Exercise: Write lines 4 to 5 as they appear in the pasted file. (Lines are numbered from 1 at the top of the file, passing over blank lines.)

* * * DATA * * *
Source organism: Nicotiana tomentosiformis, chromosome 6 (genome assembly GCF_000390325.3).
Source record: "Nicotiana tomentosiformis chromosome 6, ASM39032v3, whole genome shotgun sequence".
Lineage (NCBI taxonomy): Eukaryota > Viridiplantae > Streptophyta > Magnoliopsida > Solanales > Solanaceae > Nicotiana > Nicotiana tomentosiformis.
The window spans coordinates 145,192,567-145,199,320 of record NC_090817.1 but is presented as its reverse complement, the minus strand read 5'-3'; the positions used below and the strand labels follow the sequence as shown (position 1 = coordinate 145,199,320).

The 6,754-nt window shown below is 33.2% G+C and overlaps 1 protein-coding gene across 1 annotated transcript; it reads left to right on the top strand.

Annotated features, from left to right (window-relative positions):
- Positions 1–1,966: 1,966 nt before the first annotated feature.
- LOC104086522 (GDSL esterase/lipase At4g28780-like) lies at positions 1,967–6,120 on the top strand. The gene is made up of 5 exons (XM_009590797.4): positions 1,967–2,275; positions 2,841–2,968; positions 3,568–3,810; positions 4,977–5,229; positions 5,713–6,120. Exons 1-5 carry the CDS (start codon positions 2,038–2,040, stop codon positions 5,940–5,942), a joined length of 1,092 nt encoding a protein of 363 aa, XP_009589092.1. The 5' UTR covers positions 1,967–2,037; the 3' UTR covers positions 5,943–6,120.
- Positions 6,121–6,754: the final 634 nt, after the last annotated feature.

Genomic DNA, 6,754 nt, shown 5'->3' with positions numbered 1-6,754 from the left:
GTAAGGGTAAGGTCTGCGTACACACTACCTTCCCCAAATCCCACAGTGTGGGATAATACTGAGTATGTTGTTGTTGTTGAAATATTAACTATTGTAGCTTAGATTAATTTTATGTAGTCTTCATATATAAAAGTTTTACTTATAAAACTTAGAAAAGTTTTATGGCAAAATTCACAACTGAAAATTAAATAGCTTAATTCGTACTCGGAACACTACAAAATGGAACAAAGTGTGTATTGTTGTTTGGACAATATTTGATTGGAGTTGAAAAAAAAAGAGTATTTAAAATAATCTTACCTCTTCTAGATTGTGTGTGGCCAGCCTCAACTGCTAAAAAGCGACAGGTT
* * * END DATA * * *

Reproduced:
The window spans coordinates 145,192,567-145,199,320 of record NC_090817.1 but is presented as its reverse complement, the minus strand read 5'-3'; the positions used below and the strand labels follow the sequence as shown (position 1 = coordinate 145,199,320).

The 6,754-nt window shown below is 33.2% G+C and overlaps 1 protein-coding gene across 1 annotated transcript; it reads left to right on the top strand.